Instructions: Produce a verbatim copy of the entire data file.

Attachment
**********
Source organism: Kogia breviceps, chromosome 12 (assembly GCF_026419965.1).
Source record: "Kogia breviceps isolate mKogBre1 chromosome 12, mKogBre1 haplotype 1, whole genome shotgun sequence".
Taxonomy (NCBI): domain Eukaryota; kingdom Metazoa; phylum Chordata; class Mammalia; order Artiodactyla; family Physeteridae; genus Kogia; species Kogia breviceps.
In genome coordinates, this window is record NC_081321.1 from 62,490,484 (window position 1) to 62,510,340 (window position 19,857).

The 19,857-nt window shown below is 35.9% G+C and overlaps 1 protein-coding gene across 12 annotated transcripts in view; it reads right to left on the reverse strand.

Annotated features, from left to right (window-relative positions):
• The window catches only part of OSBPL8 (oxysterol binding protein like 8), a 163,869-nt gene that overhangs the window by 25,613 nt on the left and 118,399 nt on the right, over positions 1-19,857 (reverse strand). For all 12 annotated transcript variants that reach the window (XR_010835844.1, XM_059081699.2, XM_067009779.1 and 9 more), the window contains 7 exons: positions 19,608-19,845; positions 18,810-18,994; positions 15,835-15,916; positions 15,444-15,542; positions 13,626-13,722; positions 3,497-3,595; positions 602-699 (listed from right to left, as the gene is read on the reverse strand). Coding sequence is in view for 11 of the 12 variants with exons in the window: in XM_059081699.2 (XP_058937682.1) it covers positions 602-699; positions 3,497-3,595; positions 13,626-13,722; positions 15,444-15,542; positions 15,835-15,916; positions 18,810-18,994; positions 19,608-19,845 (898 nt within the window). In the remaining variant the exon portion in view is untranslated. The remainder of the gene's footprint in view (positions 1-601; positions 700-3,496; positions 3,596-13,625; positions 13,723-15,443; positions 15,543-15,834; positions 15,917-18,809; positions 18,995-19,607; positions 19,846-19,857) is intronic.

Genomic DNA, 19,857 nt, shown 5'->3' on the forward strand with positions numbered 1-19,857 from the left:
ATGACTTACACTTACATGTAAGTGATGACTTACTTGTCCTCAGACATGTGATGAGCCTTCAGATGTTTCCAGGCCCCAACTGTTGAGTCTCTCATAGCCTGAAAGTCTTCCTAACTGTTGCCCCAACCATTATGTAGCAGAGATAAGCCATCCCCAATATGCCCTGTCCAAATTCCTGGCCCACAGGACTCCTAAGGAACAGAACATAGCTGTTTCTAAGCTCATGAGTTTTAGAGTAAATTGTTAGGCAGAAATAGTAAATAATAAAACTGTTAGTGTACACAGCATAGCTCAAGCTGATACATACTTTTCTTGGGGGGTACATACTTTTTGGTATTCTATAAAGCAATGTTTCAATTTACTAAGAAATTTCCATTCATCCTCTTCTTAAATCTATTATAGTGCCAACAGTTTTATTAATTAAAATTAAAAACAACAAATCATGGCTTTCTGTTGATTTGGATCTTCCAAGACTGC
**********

Source organism: Kogia breviceps, chromosome 12 (assembly GCF_026419965.1).
Source record: "Kogia breviceps isolate mKogBre1 chromosome 12, mKogBre1 haplotype 1, whole genome shotgun sequence".
Taxonomy (NCBI): domain Eukaryota; kingdom Metazoa; phylum Chordata; class Mammalia; order Artiodactyla; family Physeteridae; genus Kogia; species Kogia breviceps.
In genome coordinates, this window is record NC_081321.1 from 62,490,484 (window position 1) to 62,510,340 (window position 19,857).

The 19,857-nt window shown below is 35.9% G+C and overlaps 1 protein-coding gene across 12 annotated transcripts in view; it reads right to left on the reverse strand.

Annotated features, from left to right (window-relative positions):
• The window catches only part of OSBPL8 (oxysterol binding protein like 8), a 163,869-nt gene that overhangs the window by 25,613 nt on the left and 118,399 nt on the right, over positions 1-19,857 (reverse strand). For all 12 annotated transcript variants that reach the window (XR_010835844.1, XM_059081699.2, XM_067009779.1 and 9 more), the window contains 7 exons: positions 19,608-19,845; positions 18,810-18,994; positions 15,835-15,916; positions 15,444-15,542; positions 13,626-13,722; positions 3,497-3,595; positions 602-699 (listed from right to left, as the gene is read on the reverse strand). Coding sequence is in view for 11 of the 12 variants with exons in the window: in XM_059081699.2 (XP_058937682.1) it covers positions 602-699; positions 3,497-3,595; positions 13,626-13,722; positions 15,444-15,542; positions 15,835-15,916; positions 18,810-18,994; positions 19,608-19,845 (898 nt within the window). In the remaining variant the exon portion in view is untranslated. The remainder of the gene's footprint in view (positions 1-601; positions 700-3,496; positions 3,596-13,625; positions 13,723-15,443; positions 15,543-15,834; positions 15,917-18,809; positions 18,995-19,607; positions 19,846-19,857) is intronic.

Genomic DNA, 19,857 nt, shown 5'->3' on the forward strand with positions numbered 1-19,857 from the left:
ATGACTTACACTTACATGTAAGTGATGACTTACTTGTCCTCAGACATGTGATGAGCCTTCAGATGTTTCCAGGCCCCAACTGTTGAGTCTCTCATAGCCTGAAAGTCTTCCTAACTGTTGCCCCAACCATTATGTAGCAGAGATAAGCCATCCCCAATATGCCCTGTCCAAATTCCTGGCCCACAGGACTCCTAAGGAACAGAACATAGCTGTTTCTAAGCTCATGAGTTTTAGAGTAAATTGTTAGGCAGAAATAGTAAATAATAAAACTGTTAGTGTACACAGCATAGCTCAAGCTGATACATACTTTTCTTGGGGGGTACATACTTTTTGGTATTCTATAAAGCAATGTTTCAATTTACTAAGAAATTTCCATTCATCCTCTTCTTAAATCTATTATAGTGCCAACAGTTTTATTAATTAAAATTAAAAACAACAAATCATGGCTTTCTGTTGATTTGGATCTTCCAAGACTGC